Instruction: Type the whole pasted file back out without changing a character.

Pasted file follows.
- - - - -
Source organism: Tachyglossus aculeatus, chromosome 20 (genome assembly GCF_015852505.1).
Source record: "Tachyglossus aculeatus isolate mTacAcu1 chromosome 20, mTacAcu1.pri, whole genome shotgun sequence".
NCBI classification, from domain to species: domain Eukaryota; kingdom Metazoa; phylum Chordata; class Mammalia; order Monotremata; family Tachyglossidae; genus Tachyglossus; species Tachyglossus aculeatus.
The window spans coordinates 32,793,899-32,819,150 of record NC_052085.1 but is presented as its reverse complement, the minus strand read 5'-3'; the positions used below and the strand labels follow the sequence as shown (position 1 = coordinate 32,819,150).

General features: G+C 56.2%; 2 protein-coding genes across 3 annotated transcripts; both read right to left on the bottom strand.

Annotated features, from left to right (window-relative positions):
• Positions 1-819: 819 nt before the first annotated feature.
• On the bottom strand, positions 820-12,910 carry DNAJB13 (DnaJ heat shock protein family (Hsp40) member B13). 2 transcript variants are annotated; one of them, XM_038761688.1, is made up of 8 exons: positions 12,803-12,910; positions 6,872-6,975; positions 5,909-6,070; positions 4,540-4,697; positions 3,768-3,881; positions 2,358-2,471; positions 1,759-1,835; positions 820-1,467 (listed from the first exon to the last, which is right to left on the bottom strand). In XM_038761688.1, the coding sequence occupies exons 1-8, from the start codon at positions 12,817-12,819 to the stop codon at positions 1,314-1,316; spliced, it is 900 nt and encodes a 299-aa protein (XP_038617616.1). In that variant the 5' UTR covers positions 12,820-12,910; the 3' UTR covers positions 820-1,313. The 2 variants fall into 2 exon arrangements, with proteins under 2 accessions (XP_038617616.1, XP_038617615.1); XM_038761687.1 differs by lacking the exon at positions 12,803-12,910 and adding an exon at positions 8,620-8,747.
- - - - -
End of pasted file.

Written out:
Source organism: Tachyglossus aculeatus, chromosome 20 (genome assembly GCF_015852505.1).
Source record: "Tachyglossus aculeatus isolate mTacAcu1 chromosome 20, mTacAcu1.pri, whole genome shotgun sequence".
NCBI classification, from domain to species: domain Eukaryota; kingdom Metazoa; phylum Chordata; class Mammalia; order Monotremata; family Tachyglossidae; genus Tachyglossus; species Tachyglossus aculeatus.
The window spans coordinates 32,793,899-32,819,150 of record NC_052085.1 but is presented as its reverse complement, the minus strand read 5'-3'; the positions used below and the strand labels follow the sequence as shown (position 1 = coordinate 32,819,150).

General features: G+C 56.2%; 2 protein-coding genes across 3 annotated transcripts; both read right to left on the bottom strand.

Annotated features, from left to right (window-relative positions):
• Positions 1-819: 819 nt before the first annotated feature.
• On the bottom strand, positions 820-12,910 carry DNAJB13 (DnaJ heat shock protein family (Hsp40) member B13). 2 transcript variants are annotated; one of them, XM_038761688.1, is made up of 8 exons: positions 12,803-12,910; positions 6,872-6,975; positions 5,909-6,070; positions 4,540-4,697; positions 3,768-3,881; positions 2,358-2,471; positions 1,759-1,835; positions 820-1,467 (listed from the first exon to the last, which is right to left on the bottom strand). In XM_038761688.1, the coding sequence occupies exons 1-8, from the start codon at positions 12,817-12,819 to the stop codon at positions 1,314-1,316; spliced, it is 900 nt and encodes a 299-aa protein (XP_038617616.1). In that variant the 5' UTR covers positions 12,820-12,910; the 3' UTR covers positions 820-1,313. The 2 variants fall into 2 exon arrangements, with proteins under 2 accessions (XP_038617616.1, XP_038617615.1); XM_038761687.1 differs by lacking the exon at positions 12,803-12,910 and adding an exon at positions 8,620-8,747.